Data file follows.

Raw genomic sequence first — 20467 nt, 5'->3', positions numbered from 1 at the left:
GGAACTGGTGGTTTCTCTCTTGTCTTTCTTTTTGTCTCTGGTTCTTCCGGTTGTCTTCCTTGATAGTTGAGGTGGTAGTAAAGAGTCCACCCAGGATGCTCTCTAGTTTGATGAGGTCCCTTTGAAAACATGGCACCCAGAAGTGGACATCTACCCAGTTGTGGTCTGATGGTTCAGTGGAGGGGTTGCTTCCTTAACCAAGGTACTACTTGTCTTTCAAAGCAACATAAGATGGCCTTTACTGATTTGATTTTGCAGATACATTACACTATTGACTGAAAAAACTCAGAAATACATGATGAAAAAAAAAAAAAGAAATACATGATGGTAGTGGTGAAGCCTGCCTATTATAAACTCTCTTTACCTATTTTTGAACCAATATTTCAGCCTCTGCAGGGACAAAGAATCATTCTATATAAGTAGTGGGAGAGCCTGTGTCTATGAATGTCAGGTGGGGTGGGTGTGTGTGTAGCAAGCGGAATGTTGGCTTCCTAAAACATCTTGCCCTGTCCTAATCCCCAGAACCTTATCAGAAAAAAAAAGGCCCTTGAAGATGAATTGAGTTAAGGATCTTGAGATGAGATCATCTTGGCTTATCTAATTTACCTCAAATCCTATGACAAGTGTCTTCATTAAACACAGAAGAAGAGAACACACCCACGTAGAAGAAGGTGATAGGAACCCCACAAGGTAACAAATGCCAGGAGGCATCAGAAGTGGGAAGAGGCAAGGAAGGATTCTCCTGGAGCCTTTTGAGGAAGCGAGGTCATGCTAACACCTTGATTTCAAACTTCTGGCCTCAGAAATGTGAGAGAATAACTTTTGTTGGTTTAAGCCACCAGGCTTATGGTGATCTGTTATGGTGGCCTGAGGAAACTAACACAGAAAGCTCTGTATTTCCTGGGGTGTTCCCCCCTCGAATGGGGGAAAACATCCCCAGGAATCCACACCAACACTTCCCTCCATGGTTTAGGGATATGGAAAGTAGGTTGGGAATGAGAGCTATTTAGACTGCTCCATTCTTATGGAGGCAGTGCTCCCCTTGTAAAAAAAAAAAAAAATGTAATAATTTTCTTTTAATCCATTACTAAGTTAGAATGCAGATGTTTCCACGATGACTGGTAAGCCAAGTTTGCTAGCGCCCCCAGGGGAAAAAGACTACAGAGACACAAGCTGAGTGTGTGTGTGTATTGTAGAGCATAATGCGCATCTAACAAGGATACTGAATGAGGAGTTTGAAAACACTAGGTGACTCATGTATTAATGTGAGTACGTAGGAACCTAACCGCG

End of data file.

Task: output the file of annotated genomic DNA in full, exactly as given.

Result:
Raw genomic sequence first — 20467 nt, 5'->3', positions numbered from 1 at the left:
GGAACTGGTGGTTTCTCTCTTGTCTTTCTTTTTGTCTCTGGTTCTTCCGGTTGTCTTCCTTGATAGTTGAGGTGGTAGTAAAGAGTCCACCCAGGATGCTCTCTAGTTTGATGAGGTCCCTTTGAAAACATGGCACCCAGAAGTGGACATCTACCCAGTTGTGGTCTGATGGTTCAGTGGAGGGGTTGCTTCCTTAACCAAGGTACTACTTGTCTTTCAAAGCAACATAAGATGGCCTTTACTGATTTGATTTTGCAGATACATTACACTATTGACTGAAAAAACTCAGAAATACATGATGAAAAAAAAAAAAAGAAATACATGATGGTAGTGGTGAAGCCTGCCTATTATAAACTCTCTTTACCTATTTTTGAACCAATATTTCAGCCTCTGCAGGGACAAAGAATCATTCTATATAAGTAGTGGGAGAGCCTGTGTCTATGAATGTCAGGTGGGGTGGGTGTGTGTGTAGCAAGCGGAATGTTGGCTTCCTAAAACATCTTGCCCTGTCCTAATCCCCAGAACCTTATCAGAAAAAAAAAGGCCCTTGAAGATGAATTGAGTTAAGGATCTTGAGATGAGATCATCTTGGCTTATCTAATTTACCTCAAATCCTATGACAAGTGTCTTCATTAAACACAGAAGAAGAGAACACACCCACGTAGAAGAAGGTGATAGGAACCCCACAAGGTAACAAATGCCAGGAGGCATCAGAAGTGGGAAGAGGCAAGGAAGGATTCTCCTGGAGCCTTTTGAGGAAGCGAGGTCATGCTAACACCTTGATTTCAAACTTCTGGCCTCAGAAATGTGAGAGAATAACTTTTGTTGGTTTAAGCCACCAGGCTTATGGTGATCTGTTATGGTGGCCTGAGGAAACTAACACAGAAAGCTCTGTATTTCCTGGGGTGTTCCCCCCTCGAATGGGGGAAAACATCCCCAGGAATCCACACCAACACTTCCCTCCATGGTTTAGGGATATGGAAAGTAGGTTGGGAATGAGAGCTATTTAGACTGCTCCATTCTTATGGAGGCAGTGCTCCCCTTGTAAAAAAAAAAAAAAATGTAATAATTTTCTTTTAATCCATTACTAAGTTAGAATGCAGATGTTTCCACGATGACTGGTAAGCCAAGTTTGCTAGCGCCCCCAGGGGAAAAAGACTACAGAGACACAAGCTGAGTGTGTGTGTGTATTGTAGAGCATAATGCGCATCTAACAAGGATACTGAATGAGGAGTTTGAAAACACTAGGTGACTCATGTATTAATGTGAGTACGTAGGAACCTAACCGCG